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A Utahn, George Sutherland, Served on the U.S. Supreme Court
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From War to war

UTAH aND THE COLD WAR

World War I and Utah
Utah's Capitols
Herbert S. Auerbach, Renaissance Man
Utah's "Ugly Duckling" Salt Flats
Publicizing Bryce Canyon
The Last Indian Uprising
Home Industry 20th Century Style
Some 80 Utah Nurses Served in World War I
World War I Heroine Maud Fitch Lived in Eureka, Utah
Mexican Families and the Sugar Industry in Garland
The Development of Zion National Park
The Twenties
Artist John Held, Jr. Created Cultural Icons, 1920's
Media Development in Weber County
Silent Films Intrigued & Occasionally Offended
Coal Production Amid the Wars
Sheep Fueled 1920's Economy
Military Installations
Boxcars and Section Houses
Jack Dempsey Loved Fighting, Mining, and Cowboying
Radio in Utah Began in May 1922 on Station KZN
The Cigarette Ban of the 19020's Caused an Uproar
Prohibition Failed to Stop the Liquor Flow in Utah
Lawyer Ran For President on the Farmer-Labor Ticket
George Sutherland Served on the U.S. Supreme Court
Alice Stratton Feared and Made Fun of "Kaiser Bill"
Klansmen at a Funeral and a Terrible Lynching
President Harding's 1923 Visit to Utah
Growing Crops For the Cannery
Dinosaur National Monument
The Fathers of Capitol Reef National Park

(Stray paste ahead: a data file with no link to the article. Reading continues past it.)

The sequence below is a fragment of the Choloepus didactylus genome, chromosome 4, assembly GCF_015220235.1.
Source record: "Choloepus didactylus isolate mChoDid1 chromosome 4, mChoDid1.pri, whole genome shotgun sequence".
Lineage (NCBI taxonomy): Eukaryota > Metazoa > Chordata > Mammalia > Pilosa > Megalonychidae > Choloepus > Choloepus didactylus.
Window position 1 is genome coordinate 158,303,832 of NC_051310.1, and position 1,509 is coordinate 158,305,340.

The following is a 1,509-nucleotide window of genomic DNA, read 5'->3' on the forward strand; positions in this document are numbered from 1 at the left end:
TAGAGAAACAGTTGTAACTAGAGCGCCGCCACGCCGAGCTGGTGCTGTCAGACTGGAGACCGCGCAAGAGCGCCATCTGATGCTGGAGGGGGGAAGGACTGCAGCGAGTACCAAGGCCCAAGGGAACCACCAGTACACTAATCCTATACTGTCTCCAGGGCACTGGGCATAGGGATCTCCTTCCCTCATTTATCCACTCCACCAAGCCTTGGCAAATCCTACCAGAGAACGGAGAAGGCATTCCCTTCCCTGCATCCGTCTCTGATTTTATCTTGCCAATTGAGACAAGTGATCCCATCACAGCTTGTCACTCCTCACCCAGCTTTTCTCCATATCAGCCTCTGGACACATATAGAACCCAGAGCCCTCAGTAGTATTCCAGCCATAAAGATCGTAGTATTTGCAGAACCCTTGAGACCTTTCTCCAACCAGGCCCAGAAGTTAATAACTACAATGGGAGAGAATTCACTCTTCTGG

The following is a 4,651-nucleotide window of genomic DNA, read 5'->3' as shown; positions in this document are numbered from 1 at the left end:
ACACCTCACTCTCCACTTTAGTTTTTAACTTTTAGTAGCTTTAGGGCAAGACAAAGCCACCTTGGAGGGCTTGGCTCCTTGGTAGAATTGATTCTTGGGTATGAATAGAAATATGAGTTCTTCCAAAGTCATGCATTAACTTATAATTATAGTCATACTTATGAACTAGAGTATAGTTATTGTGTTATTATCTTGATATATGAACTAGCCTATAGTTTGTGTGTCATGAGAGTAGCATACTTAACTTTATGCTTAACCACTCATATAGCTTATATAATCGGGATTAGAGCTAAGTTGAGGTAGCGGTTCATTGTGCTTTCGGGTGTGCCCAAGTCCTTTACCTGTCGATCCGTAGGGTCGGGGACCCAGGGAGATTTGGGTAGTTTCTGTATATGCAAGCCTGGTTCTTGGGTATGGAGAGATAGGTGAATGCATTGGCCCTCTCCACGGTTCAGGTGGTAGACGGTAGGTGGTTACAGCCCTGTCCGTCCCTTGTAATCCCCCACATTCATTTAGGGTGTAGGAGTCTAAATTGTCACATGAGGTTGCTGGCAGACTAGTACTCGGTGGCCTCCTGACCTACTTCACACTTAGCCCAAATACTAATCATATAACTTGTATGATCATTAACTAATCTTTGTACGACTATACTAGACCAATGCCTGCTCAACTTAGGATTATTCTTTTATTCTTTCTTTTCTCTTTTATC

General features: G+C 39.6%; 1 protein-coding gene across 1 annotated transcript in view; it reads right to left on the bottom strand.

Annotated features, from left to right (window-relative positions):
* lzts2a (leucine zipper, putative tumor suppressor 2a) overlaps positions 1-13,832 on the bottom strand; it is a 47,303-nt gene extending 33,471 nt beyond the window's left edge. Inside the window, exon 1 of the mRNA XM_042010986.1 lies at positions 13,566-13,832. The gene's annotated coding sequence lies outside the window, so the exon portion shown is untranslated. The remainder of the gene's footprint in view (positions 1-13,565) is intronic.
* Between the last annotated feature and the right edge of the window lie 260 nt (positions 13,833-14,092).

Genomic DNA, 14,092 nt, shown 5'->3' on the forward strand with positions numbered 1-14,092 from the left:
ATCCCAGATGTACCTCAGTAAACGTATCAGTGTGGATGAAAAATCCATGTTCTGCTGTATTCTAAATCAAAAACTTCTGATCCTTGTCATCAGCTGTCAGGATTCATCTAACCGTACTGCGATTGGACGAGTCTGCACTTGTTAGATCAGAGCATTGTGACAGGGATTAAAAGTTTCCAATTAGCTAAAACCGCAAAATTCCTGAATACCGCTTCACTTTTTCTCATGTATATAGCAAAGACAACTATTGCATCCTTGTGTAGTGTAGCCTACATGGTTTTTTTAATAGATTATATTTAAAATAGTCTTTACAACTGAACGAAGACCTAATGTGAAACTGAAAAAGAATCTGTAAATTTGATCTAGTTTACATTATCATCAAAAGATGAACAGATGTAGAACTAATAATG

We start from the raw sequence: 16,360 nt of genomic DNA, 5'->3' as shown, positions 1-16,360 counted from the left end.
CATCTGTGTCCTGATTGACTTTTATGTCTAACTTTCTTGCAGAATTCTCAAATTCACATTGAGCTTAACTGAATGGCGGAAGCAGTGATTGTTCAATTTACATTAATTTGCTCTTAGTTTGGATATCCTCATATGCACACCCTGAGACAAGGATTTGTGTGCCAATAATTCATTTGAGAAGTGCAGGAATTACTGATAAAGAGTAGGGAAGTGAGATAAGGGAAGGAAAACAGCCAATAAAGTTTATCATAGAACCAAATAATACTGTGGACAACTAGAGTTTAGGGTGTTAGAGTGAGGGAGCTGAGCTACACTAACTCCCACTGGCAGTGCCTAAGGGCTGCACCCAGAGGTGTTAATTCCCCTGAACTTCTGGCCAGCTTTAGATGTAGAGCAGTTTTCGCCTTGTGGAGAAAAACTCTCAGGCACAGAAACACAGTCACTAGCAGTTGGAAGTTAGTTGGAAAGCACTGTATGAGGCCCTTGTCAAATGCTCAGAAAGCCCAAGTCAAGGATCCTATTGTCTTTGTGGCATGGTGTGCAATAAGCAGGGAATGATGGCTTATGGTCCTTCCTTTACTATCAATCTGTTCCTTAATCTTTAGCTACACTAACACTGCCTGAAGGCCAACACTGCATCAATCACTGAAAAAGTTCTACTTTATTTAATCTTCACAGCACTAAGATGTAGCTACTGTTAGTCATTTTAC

Ogden's the Bigelow-Preserves a Historic Area
Philo T. Farnsworth's Invention
The Beginnings of Commerical Aviation
The White Book Road Guide
The Great Depression
Depression Memories
"Even Grasshoppers Were Starving" During Drought
New Deal Agencies Built 233 Buildings in Utah
"Alphabet" Agencies in Utah County
The Civilian Conservation Corps Was a Boon to Utah
The Civilian Conservation Corps
Marriner S. Eccles Helped Design FDR's New Deal
Reed Smoot and the Smoot-Hawley Tariff, 1930
Reed Smoot & America's Natural Resources, 1903-33
Children in the 1930's Hoped to Become Nurses & Pilots
Arches National Monument
A Labor Inspector During the Great Depression
Clean Clothes Blowing in the Breeze
Utah's Rosies in the War
Garfield County Airport Has Unusual Hangar
Marie Ogden Led Spiritual Group in San Juan County
Uinta Basin Group Trekked to the 1933 World's Fair
Helen Hofmann Bertagnole-"Utah's Queen of Swing"
World War II in Utah
How Trains Helped Win a War
The War Effort at Home
Topaz Relocation Center
Topaz: Japanese American Interned in UT During WWII
Japanese Agricultural Colony at Keetley
Utahn Survives the Attack at Pearl Harbor
The USS Salt Lake City Made History
Utah Naval Officer Died a Hero's Death at Pearl Harbor
Rhymes Filled Children's Autograph Books
Utah's Rosies Upshot
Women Workers and Housing Issues
World War II Claimed the Lives of Four Utah Brothers

W. Paul Reeve
History Blazer, January 1995

On September 5, 1922, the United States Supreme Court's only Utahn to date was appointed and confirmed without discussion. George Sutherland was born of British parents in Buckinghamshire, England, on March 25, 1862. That same year, his father joined the Mormon church, and soon the family immigrated to Utah Territory, settling in Springville. Before long, however, the elder Sutherland renounced his new faith, and young George was raised as a non-Mormon. The family left Utah for several years but eventually returned to take up permanent residence.